“This was a remarkably large and beautiful animal, entirely black, and sagacious to an astonishing degree.”
― Edgar Allan Poe, The Black Cat
Have you hugged your black cat today? If not, you should. Today, August 17, is National Black Cat Appreciation Day!
And why (you may ask) do we need an appreciation day for black cats?
Well, they deserve it! Look at the bad rap they have gotten over the ages. Lots of superstition has grown around them and left a dent in the collective consciousness. Some people are afraid of them to this day. People may, for example, avoid getting in the way of a black cat, believing them to be bad luck if they cross your path.
Black cats, however, were not always considered bad. In fact, in some cultures they were quite revered.
Spirits of Ancient Egypt
The Ancient Egyptians loved and worshiped black cats. This love came from a belief that black cats were associated with the gods. The Egyptian goddess Bast was known as the “cat goddess” and used black cats as symbols to represent her. She was often depicted as a goddess with a human body and the head of a cat.
Early Egyptians also prized cats because of their great ability to eliminate rats, mice, and other unhealthy pests. Having a cat meant a cleaner house, cleaner food, and all around better health. The Egyptians took their love of black cats seriously. Killing a black cat in Ancient Egypt was a capital offense and the murderer would be put to death! (Sounds like a good law to me. Maybe we should bring it back..)
Egyptians were obsessed with the afterlife, but they also believed their cats would come with them. When the Egyptian family cat died, he would be mummified and buried within the family tomb. The family would also take time to mourn his death.
Ah but this veneration of the black cat would not last! Egyptian civilization fell and so did the status of the beloved kitties. By the Middle Ages, our feline friends were acquiring their evil reputation. Many myths and legends contributed to this.
Black Magic Woman
One story that circulated around Europe told of a black cat running into the house of a witch. According to this legend, a father and son were walking across the road when they noticed the cat. Apparently, the two were not animal lovers, because they began pelting stones at the cat. Scared and defenseless, the kitty ran into a house that — according to the local gossips — was the home of a woman who did spell casting.
I’d say the cat was pretty smart, running away from two attackers.
According to the legend, the next day the father and son encountered the woman who lived in the house, and she was limping. Thus it was assumed that the witch had shape shifted to a black cat and received an injury from the rocks that were thrown at her.
The story spread and the long association of black cats and witchcraft became ingrained in folklore. Black cats were believed to be witches in disguise, witches’ pets, or even demons sent by witches to spy on humans.
This folklore actually took on a legal ramifications when the Catholic Church took issue with cats!
In 1233, Pope Gregory IX drew up a decree to condemn black cats as evil, satanic creatures. This led to a widespread extermination of black cats. They were killed in droves, drowned, burnt, fed poison and hung.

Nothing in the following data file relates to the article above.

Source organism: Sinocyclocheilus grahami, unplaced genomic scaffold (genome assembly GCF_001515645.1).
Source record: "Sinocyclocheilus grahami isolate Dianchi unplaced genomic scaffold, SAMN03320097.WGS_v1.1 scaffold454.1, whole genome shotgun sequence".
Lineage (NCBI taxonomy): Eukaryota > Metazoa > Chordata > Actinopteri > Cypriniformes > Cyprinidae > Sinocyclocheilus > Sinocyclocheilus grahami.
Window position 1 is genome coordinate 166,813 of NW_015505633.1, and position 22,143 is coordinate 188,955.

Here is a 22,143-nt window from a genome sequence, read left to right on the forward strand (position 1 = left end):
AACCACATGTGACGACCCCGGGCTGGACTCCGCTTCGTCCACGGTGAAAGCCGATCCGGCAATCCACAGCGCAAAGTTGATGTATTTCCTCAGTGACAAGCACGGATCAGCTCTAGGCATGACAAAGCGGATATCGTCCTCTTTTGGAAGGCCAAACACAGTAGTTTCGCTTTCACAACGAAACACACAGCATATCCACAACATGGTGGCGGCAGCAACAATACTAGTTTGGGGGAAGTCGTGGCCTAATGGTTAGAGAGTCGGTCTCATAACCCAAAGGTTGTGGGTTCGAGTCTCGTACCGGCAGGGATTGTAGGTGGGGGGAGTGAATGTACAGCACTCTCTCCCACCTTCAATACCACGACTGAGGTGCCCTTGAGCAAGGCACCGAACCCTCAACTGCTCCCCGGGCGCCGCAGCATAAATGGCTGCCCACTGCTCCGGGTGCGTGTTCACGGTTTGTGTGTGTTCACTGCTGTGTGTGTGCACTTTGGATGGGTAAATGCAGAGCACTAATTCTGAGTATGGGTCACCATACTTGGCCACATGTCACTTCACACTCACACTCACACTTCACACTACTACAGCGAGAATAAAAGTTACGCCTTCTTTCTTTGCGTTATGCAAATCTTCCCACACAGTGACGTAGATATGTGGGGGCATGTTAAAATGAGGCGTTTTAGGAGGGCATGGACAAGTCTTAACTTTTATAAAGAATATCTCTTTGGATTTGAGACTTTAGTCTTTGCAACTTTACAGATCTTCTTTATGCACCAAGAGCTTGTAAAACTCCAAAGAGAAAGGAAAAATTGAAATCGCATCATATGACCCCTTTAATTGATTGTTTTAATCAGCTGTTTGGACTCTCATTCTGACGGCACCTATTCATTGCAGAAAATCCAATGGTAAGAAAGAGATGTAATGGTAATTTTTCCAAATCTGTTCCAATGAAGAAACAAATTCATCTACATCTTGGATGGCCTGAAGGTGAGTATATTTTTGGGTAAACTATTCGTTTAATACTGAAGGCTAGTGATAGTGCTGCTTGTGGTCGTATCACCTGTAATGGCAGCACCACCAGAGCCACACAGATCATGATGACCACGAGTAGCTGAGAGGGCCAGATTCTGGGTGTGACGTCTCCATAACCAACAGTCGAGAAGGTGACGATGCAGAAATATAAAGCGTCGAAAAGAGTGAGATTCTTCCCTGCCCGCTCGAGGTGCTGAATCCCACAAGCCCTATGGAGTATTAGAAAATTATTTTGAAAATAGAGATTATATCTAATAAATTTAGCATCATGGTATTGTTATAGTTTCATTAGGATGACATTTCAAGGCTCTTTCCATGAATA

A Plague Upon Their Houses
Exterminating black cats was a really dumb thing to do, as later realized, because cats were a major force in killing off diseased rats that brought in the Black Plague. The great outbreak of the Black Death in the 14th century may have been in part due to this mass extermination of back cats. The Pope would have done much better to just leave the kitties to their work of killing vermin!
Because they were considered to be witches’ familiars, black cats were often burned at the stake or hung, along with an accused witch. This practice remained in effect between the 13th-17th centuries when witch hunts were rampant.
Luckily, as witches, women and animals earned more rights, these superstitions faded as well. Most witchcraft laws were repealed by the 20th century, and animal rights groups have come to the rescue of cats.
To this day, black cats remain associated with Halloween, which can be a particular time of cruelty for them. For this reason, many shelters prohibit the adoption of black cats in the month of October. (Please note, they are available all other months and make excellent pets!)
Black cats are known to be among the most affectionate and entertaining of felines. Besides that, there are plenty of good superstitions about black cats.
- In England a black cat on a ship was considered lucky. Many sailors believed that a black cat could ensure a safe voyage and keep the ship from storms.
- Pirates believed black cats could portend the future of their ship. For example, if the cat walked on and stayed on the ship, it meant good luck. But if the cat walked on and then off again, this was a bad sign that the ship would sink. (Hopefully the pirates baited the kitties with some tasty treats, like fresh fish, to make them stay!)
- Wives of fishermen often kept black cats, as they were considered good luck charms to help the fishermen make a safe return home.
- In Japan, black cats were symbols of financial fortune and prosperity.
- In Scotland it was believed that women who owned black cats would have lots of male suitors.
So, you see, these clever felines really do deserve a day all to themselves, to help their human friends realize how great they are.
Jasper says, “Have a lovely Black Cat Appreciation Day! And be kind to a black cat.”